Not Just A Fantasy


“I have always felt that science, technology, and art are importantly connected; indeed, science and technology seem to many scholars to have grown out of art.” – Robert R. Wilson, Director of Fermilab

Works of science fiction and fantasy are an enormously important part of our culture. From Game of Thrones to Star Wars to Stranger Things, these tales of monsters, spaceships and unlikely heroes grab our attention and capture our hearts. And while these stories may take place on another planet, or in another universe entirely, they still use our scientific principles and knowledge to ground their fiction in our real world experiences, allowing the characters and their surroundings to be relatable despite how unconventional they may be. In fact, It is often the science behind the stories that makes them the most believable; it ties them to reality just enough to make us accept the things that are make-believe right along with the things that really do exist. And as science develops and explores new territories, so does our imagination. For example, when we sent the first human into space in the 1960’s, two of the most famous examples of space-inspired science fiction appeared on screen: Star Trek and Star Wars.  And people love to explore how science has played a role in these works of art. Many articles and books are published with titles like “The Science of Game of Thrones” and “The Science of Harry Potter.” We can’t help but hunt for the science behind the magical and made-up. But does this work the other way around? Do fiction and fantasy also have an influence on science?

The answer is a resounding “yes.” Our imagination is what allows us to come up with creative solutions to problems, to push past our observations and explore beyond what we can’t experience first hand. And because our imagination has no rules or boundaries, we can use it to look further into the future at what could be possible. But don’t take my word for it, here are some world-changing inventions that were influenced by works of science fiction and fantasy.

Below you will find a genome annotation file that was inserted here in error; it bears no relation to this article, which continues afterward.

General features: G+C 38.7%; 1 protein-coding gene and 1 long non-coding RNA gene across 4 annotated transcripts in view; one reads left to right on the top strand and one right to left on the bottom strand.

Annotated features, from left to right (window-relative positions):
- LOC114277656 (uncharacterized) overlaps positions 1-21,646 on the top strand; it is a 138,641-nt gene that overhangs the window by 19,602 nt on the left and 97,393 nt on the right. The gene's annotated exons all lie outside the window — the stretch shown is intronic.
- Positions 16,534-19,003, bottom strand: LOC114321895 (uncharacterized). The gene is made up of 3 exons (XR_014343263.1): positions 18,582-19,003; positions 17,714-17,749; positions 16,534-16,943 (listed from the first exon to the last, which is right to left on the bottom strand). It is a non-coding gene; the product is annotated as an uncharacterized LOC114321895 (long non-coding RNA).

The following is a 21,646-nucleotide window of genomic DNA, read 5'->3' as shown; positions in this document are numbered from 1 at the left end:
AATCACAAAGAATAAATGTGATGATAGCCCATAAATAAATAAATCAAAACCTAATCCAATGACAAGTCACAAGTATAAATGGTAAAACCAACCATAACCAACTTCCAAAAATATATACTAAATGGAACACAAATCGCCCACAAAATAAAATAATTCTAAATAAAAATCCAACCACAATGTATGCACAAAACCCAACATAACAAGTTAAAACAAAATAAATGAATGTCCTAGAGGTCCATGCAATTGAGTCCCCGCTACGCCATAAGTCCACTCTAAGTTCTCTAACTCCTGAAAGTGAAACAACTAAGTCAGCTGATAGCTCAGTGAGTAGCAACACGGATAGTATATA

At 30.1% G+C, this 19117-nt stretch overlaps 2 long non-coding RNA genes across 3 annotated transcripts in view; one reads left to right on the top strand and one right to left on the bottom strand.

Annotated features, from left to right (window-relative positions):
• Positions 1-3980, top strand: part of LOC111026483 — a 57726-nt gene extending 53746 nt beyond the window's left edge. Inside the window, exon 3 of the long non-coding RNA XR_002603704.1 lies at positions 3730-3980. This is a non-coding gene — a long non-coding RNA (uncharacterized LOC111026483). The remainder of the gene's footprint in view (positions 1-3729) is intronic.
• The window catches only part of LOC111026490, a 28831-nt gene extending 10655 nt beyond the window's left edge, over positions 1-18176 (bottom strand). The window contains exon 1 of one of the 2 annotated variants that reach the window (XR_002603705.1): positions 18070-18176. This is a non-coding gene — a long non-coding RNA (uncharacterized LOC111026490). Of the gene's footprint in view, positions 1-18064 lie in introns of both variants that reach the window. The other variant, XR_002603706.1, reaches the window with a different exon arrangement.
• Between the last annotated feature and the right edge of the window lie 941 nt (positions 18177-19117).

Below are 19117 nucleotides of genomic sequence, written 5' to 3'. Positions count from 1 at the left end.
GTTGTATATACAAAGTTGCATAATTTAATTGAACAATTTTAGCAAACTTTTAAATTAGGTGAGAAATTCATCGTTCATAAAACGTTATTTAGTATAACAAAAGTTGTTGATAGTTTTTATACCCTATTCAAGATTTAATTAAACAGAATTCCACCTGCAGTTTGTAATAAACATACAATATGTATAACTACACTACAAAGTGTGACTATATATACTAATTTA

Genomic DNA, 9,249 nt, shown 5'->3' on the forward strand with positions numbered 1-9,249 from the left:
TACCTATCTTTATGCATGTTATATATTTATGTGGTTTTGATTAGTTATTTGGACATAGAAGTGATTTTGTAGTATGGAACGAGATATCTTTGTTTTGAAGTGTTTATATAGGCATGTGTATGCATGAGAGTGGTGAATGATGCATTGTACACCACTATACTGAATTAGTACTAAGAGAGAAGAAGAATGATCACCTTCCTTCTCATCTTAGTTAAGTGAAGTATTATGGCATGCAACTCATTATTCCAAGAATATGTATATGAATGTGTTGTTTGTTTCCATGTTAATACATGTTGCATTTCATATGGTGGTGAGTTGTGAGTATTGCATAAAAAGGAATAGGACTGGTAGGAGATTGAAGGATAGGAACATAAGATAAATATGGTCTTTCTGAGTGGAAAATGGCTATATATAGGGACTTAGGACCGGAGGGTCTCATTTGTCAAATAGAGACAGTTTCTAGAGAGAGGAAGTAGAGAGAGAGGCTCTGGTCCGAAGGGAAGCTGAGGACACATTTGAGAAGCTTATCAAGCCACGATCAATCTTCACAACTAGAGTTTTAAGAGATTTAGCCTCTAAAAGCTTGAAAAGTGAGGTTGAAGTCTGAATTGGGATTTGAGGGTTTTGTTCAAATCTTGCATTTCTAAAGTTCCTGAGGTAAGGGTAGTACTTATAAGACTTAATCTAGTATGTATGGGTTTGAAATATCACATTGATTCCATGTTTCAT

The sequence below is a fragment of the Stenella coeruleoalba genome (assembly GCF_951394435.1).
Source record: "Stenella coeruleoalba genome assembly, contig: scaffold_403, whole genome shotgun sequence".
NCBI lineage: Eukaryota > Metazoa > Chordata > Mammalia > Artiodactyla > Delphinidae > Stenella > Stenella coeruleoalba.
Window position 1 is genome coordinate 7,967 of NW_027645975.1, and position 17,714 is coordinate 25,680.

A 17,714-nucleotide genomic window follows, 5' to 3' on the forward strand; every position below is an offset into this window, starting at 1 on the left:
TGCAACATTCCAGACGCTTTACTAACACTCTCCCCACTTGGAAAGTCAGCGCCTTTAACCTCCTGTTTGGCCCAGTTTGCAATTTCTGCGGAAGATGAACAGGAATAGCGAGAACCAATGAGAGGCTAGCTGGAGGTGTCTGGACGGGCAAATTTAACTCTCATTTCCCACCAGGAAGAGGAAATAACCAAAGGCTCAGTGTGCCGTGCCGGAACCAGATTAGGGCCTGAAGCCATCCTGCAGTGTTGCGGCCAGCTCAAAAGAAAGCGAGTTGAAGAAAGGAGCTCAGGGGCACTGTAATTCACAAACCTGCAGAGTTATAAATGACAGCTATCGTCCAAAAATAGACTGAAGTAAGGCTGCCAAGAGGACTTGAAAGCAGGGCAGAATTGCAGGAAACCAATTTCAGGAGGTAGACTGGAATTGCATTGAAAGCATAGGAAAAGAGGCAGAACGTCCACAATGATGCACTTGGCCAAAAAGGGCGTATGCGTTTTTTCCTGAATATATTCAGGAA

The Submarine – The inventor of the first Submarine, Simon Lake, was inspired to pursue underwater exploration after he read Twenty Thousand Leagues Under the Sea by Jules Verne. In fact, it was Jules Verne who wrote “Anything one man can imagine, other men can make real” in his book “Around the World in 80 days.”

The Rocket – The first liquid propelled rocket was created by Robert H. Goddard, who stated that he was inspired to explore space travel after he read “War of the Worlds” by H. G. Wells.

The Cell Phone – Motorola credited the handheld communicator from Star Trek as being the first inspiration for the design of the cell phone. Their Director of Research and Development stated that creating a device similar to that imaginary communicator was more than fantasy to them, it was their objective.

And there are so many more examples — robotics companies teaming up with Pixar animators to create more life-like robots, 3D printer inventors teaming up with sculptors to improve their processes, and so on.

We so often separate science from art, placing them in separate classrooms, buildings, and entirely different programs in our schools, universities, and places of work. And while they do require different skills and resources, it is important to remember that science and art share a symbiotic relationship, each one pushing the other forward. So, whether you’re a biologist, painter, sculptor, or engineer, remember to take a minute to appreciate how many things around you grew out of that beautiful intersection between imagination and science.

Original illustration credit goes to the amazingly talented brother of the Smarty Scoop: Robin Speth.

Want to learn about more art-inspired inventions? Visit

or to read more about art-thinking in science, visit


Leave a Reply

Fill in your details below or click an icon to log in: Logo

You are commenting using your account. Log Out /  Change )

Facebook photo

You are commenting using your Facebook account. Log Out /  Change )

Connecting to %s